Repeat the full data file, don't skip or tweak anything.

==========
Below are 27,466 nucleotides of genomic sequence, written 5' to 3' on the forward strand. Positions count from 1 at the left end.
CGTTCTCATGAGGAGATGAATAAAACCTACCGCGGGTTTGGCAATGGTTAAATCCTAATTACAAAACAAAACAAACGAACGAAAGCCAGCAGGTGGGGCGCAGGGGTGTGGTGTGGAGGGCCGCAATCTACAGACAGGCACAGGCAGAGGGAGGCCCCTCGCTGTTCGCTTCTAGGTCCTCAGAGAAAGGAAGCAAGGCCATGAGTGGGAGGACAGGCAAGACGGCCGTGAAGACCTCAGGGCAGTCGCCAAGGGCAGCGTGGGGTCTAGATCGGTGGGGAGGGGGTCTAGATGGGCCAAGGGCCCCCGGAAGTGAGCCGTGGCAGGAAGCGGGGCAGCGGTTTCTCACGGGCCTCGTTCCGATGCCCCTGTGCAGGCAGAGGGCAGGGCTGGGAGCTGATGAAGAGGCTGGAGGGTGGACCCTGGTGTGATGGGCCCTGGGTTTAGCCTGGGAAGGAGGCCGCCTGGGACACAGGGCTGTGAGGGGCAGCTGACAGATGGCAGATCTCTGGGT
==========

Below are 27,466 nucleotides of genomic sequence, written 5' to 3' on the forward strand. Positions count from 1 at the left end.
CGTTCTCATGAGGAGATGAATAAAACCTACCGCGGGTTTGGCAATGGTTAAATCCTAATTACAAAACAAAACAAACGAACGAAAGCCAGCAGGTGGGGCGCAGGGGTGTGGTGTGGAGGGCCGCAATCTACAGACAGGCACAGGCAGAGGGAGGCCCCTCGCTGTTCGCTTCTAGGTCCTCAGAGAAAGGAAGCAAGGCCATGAGTGGGAGGACAGGCAAGACGGCCGTGAAGACCTCAGGGCAGTCGCCAAGGGCAGCGTGGGGTCTAGATCGGTGGGGAGGGGGTCTAGATGGGCCAAGGGCCCCCGGAAGTGAGCCGTGGCAGGAAGCGGGGCAGCGGTTTCTCACGGGCCTCGTTCCGATGCCCCTGTGCAGGCAGAGGGCAGGGCTGGGAGCTGATGAAGAGGCTGGAGGGTGGACCCTGGTGTGATGGGCCCTGGGTTTAGCCTGGGAAGGAGGCCGCCTGGGACACAGGGCTGTGAGGGGCAGCTGACAGATGGCAGATCTCTGGGT